The Immortal Game 

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The Immortal Game: A History of Chess  
(Or How 32 Carved Pieces on a Board Illuminated Our Understanding of War, Art, Science, and the Human Brain)  

"Shenk, a spry writer . . . [offers] a strong case for the game's bewitching power."
-- The New York Times  

"A thrilling tour . . . an engaging, colorful look at a world that blissfully remains black-and-white."
-- Entertainment Weekly  

"Fresh and fascinating...a world-spanning story [Shenk] relates with skill and verve."
-- Chicago Sun-Times  

"Fascinating . . . [Shenk] writes about chess history with contagious zest."
-- Cleveland Plain Dealer  

"Shenk weaves a masterful tale that all readers can enjoy, no matter how little they know about chess."
-- Milwaukee Journal Sentinel  

"Fun, factual, and a good read . . . Not a reference book to be stored on a shelf [but] a book to be read and enjoyed, and even read again . . . buy this book!"
-- Chess Life magazine  

"Besides detailing chess's broader social significance, Shenk brings it to life with tales of its personal impact . . . Shenk's passion will leave readers yearning to play."
-- Fast Company  

"A globe-spanning, brain-stretching social history . . . Shenk's curiosity equips the reader to look at a board of chess pieces and understand what got them there and the endless places they could go."
-- Paste Magazine  


  The Immortal Game, by David Shenk  (Five Stars!) 

Having recently obtained a copy of this just this past week, I immediately set about reading it.

First of all, this is NOT a chess book! What I mean by this, this is not the kind of book the average chess player buys. It is not a book to help you improve; it is not a book about openings, middlegames or endgames. It’s not a book about eliminating mistakes or helping you to increase your rating. So why would you buy this book? JUST FOR THE SHEER FUN OF IT!!!

What is this book? I would say it is part a history lesson, and it is also a look at one of the greatest chess games ever played. It is also an entertaining look at some of the great players of the past and an examination of why a game like chess has survived for over 1000 years when so many other games have come and gone. Even deeper, it is a book on philosophy and how ideas and concepts are formed and perhaps what part chess has played in the overall development of human history.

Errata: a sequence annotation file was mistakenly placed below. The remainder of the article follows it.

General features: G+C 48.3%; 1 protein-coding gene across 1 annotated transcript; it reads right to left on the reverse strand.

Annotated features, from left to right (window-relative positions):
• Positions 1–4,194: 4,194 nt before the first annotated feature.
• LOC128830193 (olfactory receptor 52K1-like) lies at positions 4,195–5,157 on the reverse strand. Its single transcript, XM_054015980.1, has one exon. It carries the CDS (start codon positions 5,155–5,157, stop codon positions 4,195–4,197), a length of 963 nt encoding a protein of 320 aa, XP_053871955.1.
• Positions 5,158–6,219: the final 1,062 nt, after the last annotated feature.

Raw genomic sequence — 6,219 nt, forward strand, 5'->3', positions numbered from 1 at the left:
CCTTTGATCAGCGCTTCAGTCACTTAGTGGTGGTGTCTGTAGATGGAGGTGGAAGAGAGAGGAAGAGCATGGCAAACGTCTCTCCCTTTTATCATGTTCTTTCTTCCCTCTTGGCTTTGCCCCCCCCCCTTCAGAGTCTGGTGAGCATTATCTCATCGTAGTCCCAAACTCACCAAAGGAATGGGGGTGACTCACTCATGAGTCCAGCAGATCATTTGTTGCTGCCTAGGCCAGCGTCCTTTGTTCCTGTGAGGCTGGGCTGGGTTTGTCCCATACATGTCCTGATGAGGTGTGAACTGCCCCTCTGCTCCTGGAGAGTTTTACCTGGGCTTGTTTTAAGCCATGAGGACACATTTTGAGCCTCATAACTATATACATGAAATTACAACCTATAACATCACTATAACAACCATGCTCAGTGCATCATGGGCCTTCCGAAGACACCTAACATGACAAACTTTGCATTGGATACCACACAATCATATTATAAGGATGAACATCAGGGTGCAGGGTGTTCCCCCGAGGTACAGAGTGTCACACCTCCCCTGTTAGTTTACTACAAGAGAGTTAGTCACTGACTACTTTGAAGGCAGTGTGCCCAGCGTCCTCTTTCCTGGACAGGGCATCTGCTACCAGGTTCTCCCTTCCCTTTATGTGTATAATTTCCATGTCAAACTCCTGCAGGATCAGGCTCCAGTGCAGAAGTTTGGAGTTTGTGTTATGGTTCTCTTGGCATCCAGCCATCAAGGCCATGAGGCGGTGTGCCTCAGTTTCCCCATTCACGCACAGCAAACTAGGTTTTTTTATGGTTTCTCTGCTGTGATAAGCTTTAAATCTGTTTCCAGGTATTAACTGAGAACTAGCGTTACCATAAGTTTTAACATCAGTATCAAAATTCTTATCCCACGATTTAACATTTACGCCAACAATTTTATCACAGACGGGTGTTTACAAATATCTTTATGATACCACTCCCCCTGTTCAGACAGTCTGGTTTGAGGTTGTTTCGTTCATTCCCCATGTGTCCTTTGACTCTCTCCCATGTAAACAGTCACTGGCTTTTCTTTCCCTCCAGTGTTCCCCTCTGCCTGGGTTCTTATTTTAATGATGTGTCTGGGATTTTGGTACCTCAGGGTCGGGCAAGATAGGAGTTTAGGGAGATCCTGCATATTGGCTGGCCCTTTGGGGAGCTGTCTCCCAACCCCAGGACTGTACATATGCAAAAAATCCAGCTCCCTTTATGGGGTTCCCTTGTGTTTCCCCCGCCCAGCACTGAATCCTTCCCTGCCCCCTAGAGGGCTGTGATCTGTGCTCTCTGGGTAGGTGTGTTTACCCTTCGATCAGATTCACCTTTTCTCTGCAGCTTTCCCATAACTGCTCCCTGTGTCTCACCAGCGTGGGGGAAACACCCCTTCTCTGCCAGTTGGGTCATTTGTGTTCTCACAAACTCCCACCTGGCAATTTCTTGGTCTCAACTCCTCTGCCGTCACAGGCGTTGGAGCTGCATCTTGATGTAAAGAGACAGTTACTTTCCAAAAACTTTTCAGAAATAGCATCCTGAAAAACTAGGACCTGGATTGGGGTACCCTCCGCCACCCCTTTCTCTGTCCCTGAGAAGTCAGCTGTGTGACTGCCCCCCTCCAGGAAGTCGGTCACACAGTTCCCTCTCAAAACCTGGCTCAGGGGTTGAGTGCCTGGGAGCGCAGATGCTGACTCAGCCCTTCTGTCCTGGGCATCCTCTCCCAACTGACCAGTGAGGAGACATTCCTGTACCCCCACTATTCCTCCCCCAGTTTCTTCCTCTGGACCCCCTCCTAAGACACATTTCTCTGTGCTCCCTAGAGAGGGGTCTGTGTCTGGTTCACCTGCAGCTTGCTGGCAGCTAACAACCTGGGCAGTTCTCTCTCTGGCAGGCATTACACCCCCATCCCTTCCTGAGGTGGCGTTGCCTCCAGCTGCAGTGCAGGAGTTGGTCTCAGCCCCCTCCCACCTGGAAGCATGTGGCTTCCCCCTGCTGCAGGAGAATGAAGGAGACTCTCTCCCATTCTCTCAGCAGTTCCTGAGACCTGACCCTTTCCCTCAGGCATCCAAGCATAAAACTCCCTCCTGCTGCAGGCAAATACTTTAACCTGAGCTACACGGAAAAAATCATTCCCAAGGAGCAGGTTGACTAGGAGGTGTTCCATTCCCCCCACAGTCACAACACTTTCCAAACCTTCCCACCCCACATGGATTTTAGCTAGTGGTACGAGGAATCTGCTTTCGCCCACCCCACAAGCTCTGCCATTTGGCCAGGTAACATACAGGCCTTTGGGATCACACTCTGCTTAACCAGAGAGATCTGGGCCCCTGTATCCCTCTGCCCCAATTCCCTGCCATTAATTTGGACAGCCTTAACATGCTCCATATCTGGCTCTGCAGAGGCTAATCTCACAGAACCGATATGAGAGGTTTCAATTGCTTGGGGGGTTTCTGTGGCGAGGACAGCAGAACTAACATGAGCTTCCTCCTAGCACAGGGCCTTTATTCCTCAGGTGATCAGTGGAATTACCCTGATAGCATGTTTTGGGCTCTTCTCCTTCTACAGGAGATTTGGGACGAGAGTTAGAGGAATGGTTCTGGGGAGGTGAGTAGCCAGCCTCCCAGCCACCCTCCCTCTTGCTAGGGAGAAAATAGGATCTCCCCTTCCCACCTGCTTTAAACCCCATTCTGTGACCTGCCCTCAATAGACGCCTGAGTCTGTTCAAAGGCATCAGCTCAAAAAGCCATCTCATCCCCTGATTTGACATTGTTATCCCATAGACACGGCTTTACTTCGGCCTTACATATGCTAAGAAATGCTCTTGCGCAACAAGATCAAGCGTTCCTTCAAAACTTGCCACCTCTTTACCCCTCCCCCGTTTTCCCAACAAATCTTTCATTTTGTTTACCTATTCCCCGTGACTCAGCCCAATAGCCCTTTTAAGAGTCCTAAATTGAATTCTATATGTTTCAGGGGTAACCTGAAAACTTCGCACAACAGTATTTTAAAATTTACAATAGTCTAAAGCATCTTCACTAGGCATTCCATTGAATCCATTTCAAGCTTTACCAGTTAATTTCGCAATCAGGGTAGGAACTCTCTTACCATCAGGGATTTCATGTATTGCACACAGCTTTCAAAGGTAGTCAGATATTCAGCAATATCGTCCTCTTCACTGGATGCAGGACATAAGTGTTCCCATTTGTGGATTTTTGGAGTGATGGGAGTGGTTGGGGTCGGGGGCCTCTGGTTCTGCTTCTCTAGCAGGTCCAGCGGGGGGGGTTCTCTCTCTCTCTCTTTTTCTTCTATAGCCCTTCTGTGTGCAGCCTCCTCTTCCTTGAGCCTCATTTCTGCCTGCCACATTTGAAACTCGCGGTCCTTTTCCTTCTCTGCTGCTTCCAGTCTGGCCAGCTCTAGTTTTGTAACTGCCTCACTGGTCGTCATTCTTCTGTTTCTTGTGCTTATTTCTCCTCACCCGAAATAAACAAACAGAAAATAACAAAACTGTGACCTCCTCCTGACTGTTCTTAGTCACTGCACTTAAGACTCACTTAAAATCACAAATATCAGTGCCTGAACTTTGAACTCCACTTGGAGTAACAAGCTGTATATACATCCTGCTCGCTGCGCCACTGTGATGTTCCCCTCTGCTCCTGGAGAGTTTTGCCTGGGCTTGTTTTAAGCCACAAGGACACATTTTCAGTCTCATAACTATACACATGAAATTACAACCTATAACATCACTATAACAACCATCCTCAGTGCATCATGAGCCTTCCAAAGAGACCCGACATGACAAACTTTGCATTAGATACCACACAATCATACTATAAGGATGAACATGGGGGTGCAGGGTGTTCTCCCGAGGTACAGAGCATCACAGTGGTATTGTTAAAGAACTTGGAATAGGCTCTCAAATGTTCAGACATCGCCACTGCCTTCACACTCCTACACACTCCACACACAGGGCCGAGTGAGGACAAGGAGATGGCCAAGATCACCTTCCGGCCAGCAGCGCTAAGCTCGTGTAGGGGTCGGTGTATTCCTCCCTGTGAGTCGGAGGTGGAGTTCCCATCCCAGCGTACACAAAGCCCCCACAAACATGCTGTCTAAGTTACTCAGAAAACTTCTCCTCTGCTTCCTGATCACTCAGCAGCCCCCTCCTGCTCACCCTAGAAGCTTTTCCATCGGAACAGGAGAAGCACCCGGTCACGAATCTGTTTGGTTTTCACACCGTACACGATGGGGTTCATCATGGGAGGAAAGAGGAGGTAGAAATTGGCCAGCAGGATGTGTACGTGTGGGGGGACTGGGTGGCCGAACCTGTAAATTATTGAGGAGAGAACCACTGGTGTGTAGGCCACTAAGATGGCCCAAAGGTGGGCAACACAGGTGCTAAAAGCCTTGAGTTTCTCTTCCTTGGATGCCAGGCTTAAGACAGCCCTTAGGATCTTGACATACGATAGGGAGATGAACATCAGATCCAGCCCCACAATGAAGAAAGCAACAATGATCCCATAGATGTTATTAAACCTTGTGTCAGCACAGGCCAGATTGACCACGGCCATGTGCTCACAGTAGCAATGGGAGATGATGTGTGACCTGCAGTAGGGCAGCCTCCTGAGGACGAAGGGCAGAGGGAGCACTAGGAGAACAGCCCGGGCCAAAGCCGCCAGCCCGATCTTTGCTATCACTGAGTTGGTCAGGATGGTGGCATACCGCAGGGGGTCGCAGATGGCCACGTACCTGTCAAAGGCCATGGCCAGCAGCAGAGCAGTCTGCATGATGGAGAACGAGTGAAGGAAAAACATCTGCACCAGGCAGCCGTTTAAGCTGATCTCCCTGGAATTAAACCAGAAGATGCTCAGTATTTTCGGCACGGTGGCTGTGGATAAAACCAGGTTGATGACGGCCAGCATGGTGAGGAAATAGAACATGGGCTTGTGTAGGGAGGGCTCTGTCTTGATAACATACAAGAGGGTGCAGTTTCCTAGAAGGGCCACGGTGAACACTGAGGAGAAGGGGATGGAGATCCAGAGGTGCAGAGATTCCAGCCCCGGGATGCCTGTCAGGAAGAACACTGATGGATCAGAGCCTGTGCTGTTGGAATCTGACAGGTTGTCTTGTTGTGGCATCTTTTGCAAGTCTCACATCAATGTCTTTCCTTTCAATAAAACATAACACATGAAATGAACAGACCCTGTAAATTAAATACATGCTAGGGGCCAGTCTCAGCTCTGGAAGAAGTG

I am sure that historians will pass this book off as bunk, that scientists will slam it as gestalt, in short – I expect all the “so-called” experts in their respective fields will dismiss this book out of hand. I also want to go on record as predicting that it will become an all-time best seller.

Why? Because it is so brilliantly written! All the other articles and books on chess are nothing more than a tiresome collection of facts; you are bored with them five minutes after you have picked them up. But this is a book you will not want to put down. It makes for interesting reading, and you do not have to be a chess player to understand it. David takes you by the hand, and leads you on an adventure, providing you with everything that you need to know along the way. I used to hold my nose during history class, and I was jilted by the traditional academic courses, but once I picked this book up, I could not let go of it. It is truly engaging!!

In the end, David uses chess as a lens on life, examining nearly everything we know about ourselves and what we have learned collectively as a species. He uses chess to bring this all into focus and links it all together in a very fascinating way.

This is a book you should buy and give to every non-chess-playing friend that you have out there! Maybe everyone won’t love it … that’s a distinct possibility. But I am sure that everyone who takes the time to read this book will have a good time, and if you are not real careful, you will even learn something along the way!

      -  A.J. Goldsby I  (Sept. 16, 2006) 

PS - I am briefly mentioned in this book. David used my notes to this game as the basis for all of his notes on game # 4 in Appendix II. (Pg. # 272) 


Click  HERE  to read my review on     Click  HERE  to buy this book from USCF.  

Read (or listen) to this article on National Public Radio.     Read  Katie Hafner's book review for the "New York Times." 


David Shenk, in an e-mail to me on September 17th, (2006) said:  << The book is meticulously researched and its facts are carefully documented. >> and  << I'm not saying the book is perfect, and perhaps errors will be found and corrected. But the history is sound, and the book is a serious piece of scholarship and history. >>  

I buy this, 100 per cent!  My comments were only made thinking about some "so-called, self-appointed, chess historians," who have indicated that they thought there were some errors in the book. Perhaps I was "over-anticipating" when I made my comments, {in the book review, given above}, but I simply did not want to portray myself as some highly educated, self-appointed, all-wise expert - who was completely endorsing the science and the history of this book. 

How chess can sharpen your wits  

28.09.2006  Best-selling author David Shenk has written the definitive work on Alzheimer's – The Forgetting. Now he has published a book on chess, "The Immortal Game: How 32 Carved Pieces on a Board Illuminated Our Understanding of War, Art, Science and the Human Brain." ABC News invited him for an interview on the subject of chess and Alzheimer's.  [more]  

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This page was created on Saturday, September 16th, 2006.  It was last updated or edited on: Saturday, July 14, 2012 02:16 AM .  

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